BISEQUAL SPODOSOL PROFILE ON TRAIL RIDGE IN SOUTHEASTERN GEORGIA, Donald M. Thieme, Valdosta State University, Valdosta, GA 31698. Trail Ridge is a north-south trending feature defined by the highest terrain in southeastern Georgia and extending into Florida on the Atlantic side of the Okefenokee Swamp. Based upon its position relative to other relict shoreline features of the Atlantic Coastal Plain that contain corals and other fossil material, Trail Ridge formed from beach and dune deposition in the middle Pleistocene. That means that soil formation should have begun there as early as the very warm interglacial period which occurred between 125,000 and 75,000 years ago. Although there are no soil series found exclusively on Trail Ridge, spodosol series such as Mandarin, Mascotte, and Leon tend to predominate. These series, and spodosols in general, are associated with conifer forests such as are found today in these parts of Georgia and Florida. Preliminary results from field description of a very deep, bisequal spodosol (Mandarin series) in southeastern Georgia suggest strong effects from weathering under conifer forest in a climate similar to the present. However, some possible inherited signatures of the last interglacial period have also been detected in samples from "spodic" (Bh) horizons in the profile, through detailed particle size and geochemical analysis, as well as examination under petrographic and scanning electron microscope.
OCCURRENCE OF THE GIANT PLEISTOCENE TORTOISE, HESPEROTESTUDO CRASSISCUTATA, FROM CLARK QUARRY, GLYNN COUNTY, GEORGIA **, Josh L. Clark *, Dennis Parmley, and Alfred J. Mead, Georgia College & State University, Milledgeville, GA 31061. Clark Quarry is a late Pleistocene deposit located in Brunswick, Georgia. Recent carbon dating of Bison latifrons fossils has placed the age of the deposit at approximately 12,500 years BP. The fossils from this deposit are very diverse, including mammalian fossils, Mammuthus columbi and B. latifrons being the most prominent, and many smaller vertebrates such as fish, amphibians, reptiles, and birds. An extensive examination of the herpetofauna of Clark Quarry is underway, and at this point, it is clear that reptiles and amphibians make up a large part of the fossil assemblage. Fossils of frogs, at least one salamander (Amphiuma), alligators, turtles, lizards, and natricine snakes have been identified. Of particular interest is the giant tortoise Hesperotestudo crassiscutata (Leidy 1889). It is represented by carapace and plastron elements, osteoderms, and a scapula. Hesperotestudo serves as a paleoclimatic indicator species. Its presence is significant because it shows that during the late Pleistocene, coastal Georgia was probably warmer year round than the present day, or at least stayed warm enough in the winter for this large non-burrowing tortoise to survive.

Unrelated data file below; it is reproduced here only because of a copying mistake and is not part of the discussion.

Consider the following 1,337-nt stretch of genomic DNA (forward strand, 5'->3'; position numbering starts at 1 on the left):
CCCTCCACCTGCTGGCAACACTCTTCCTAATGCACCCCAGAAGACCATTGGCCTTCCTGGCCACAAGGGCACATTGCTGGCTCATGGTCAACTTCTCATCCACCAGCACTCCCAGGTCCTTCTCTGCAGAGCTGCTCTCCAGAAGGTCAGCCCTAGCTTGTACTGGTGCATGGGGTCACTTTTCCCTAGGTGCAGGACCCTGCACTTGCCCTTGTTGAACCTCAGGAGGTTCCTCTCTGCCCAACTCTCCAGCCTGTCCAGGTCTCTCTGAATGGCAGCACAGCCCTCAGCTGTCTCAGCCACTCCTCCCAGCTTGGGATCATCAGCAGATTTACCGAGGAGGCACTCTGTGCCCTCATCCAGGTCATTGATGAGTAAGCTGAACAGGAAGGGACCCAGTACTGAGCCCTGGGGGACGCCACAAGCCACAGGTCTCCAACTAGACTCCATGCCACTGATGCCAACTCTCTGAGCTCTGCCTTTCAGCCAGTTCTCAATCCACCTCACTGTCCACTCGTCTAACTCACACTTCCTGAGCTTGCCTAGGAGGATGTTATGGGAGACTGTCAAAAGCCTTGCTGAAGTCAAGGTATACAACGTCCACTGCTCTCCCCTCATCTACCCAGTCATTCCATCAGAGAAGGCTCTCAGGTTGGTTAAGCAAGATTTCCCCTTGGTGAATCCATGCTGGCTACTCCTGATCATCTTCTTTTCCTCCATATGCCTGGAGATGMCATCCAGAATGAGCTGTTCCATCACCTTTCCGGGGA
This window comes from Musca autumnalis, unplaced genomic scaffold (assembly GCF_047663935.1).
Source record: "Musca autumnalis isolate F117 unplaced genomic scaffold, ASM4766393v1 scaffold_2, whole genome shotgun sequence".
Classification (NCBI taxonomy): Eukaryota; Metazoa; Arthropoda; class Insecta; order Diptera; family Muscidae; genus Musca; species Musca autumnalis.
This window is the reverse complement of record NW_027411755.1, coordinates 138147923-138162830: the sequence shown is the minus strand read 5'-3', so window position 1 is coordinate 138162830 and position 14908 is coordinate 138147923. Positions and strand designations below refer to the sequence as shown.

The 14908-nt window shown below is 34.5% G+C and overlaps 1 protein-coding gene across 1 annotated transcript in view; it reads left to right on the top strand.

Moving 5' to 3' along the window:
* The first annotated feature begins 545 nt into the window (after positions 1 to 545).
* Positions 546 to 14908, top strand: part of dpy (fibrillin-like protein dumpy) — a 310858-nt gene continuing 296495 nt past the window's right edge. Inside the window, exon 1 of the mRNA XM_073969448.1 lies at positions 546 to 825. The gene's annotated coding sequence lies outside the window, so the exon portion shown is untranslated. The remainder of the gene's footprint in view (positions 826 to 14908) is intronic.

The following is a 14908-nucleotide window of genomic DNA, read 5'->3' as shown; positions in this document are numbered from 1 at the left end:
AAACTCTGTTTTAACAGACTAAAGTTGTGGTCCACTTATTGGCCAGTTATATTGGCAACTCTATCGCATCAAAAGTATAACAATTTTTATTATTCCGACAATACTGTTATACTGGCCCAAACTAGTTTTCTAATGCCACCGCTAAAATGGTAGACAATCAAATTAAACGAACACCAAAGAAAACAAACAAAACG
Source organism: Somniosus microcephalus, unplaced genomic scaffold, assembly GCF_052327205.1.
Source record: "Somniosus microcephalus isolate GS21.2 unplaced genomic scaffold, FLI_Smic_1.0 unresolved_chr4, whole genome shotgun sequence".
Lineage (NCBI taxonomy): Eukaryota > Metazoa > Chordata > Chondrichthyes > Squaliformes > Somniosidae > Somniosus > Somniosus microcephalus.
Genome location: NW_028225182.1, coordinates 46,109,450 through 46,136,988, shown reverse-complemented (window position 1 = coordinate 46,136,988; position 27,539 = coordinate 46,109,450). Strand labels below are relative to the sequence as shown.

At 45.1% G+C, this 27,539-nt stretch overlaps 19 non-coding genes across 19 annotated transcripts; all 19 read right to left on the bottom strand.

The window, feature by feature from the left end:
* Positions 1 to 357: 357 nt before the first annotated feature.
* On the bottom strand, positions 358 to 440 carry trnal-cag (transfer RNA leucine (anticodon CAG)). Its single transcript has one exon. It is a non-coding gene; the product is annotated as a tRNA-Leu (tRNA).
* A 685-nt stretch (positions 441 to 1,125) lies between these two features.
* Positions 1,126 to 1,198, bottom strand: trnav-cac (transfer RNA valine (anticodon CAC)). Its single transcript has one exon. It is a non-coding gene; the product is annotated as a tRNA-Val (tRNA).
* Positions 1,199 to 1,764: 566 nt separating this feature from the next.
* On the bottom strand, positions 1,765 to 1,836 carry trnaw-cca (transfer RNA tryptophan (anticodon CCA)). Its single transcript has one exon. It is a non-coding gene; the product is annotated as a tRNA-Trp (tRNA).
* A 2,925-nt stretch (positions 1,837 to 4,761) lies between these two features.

AN INTERACTIVE FOSSIL IDENTIFICATION PROGRAM INTRODUCES NOVICE STUDENTS TO PALEONTOLOGY, Lorri Dee Dukes * and Julie K. Bartley, University of West Georgia, Carrollton, GA 30118. The Fossil Identification Program (FIP) is an interactive web-based computer program designed to assist the entry-level historical geology student learning the techniques necessary to identify fossils. This program presents paleontology in a manner that is understandable and comprehensible. It was created to be the first step in the learning process of becoming acquainted with an unfamiliar subject. Familiarity is required for students to become comfortable enough to be open and receptive to new information. Three fossil separations are the focus of this interactive database, which guides the students through a series of questions that will lead them to a positive identification of an unknown fossil. The program was developed, modified and tested for effectiveness over three semesters. The overall conclusion is that the students who used the program showed improved confidence in fossil identification; however, they scored lower on competency assessments. This research reinforces a fundamental academic principle that proficiency is achieved through practice. Without accountability through implementation, competency will not increase. Results show that FIP is successful in introducing the novice student to the skills necessary for fossil identification.
RELOCATION OF INLETS ON THE GEORGIA COAST. IS BLACKBEARD ISLAND THE SOUTHERN TIP OF ST. CATHERINES SPIT?, Timothy M. Chowns and J. Brian Stogner *, University of West Georgia, Carrollton, GA 30118. The morphology of the spit at the southern end of St. Catherines Island records episodes of deposition interrupted by erosion spanning more than 3000 years of progradation (based on archaeological data). Deposition of recurved spits leads to sets of concordant beach ridges that are convex towards the sea while erosion and overwash produce long, narrow march hammocks that are concave to the sea and truncate older structures This pattern extends about 3.5 miles north to a distinctive erosional lineament, called Zapala scarp, that marks the former limit of Sapelo Sound. North and west of this lineament, on Cracker Tom Hammock, the pattern of beach ridges is quite different. Depositional contacts are cuspate and concave towards the sea while erosional contacts are linear and sub-parallel to the modern shore. A similar pattern is observed on Blackbeard Island and leads us to conclude that Blackbeard Island formed by the breaching of the older part of St. Catherines spit. IN order to substantiate this. hypothesis it will be necessary to confirm the absolute ages of both the older and younger parts of the spit by luminescence dating.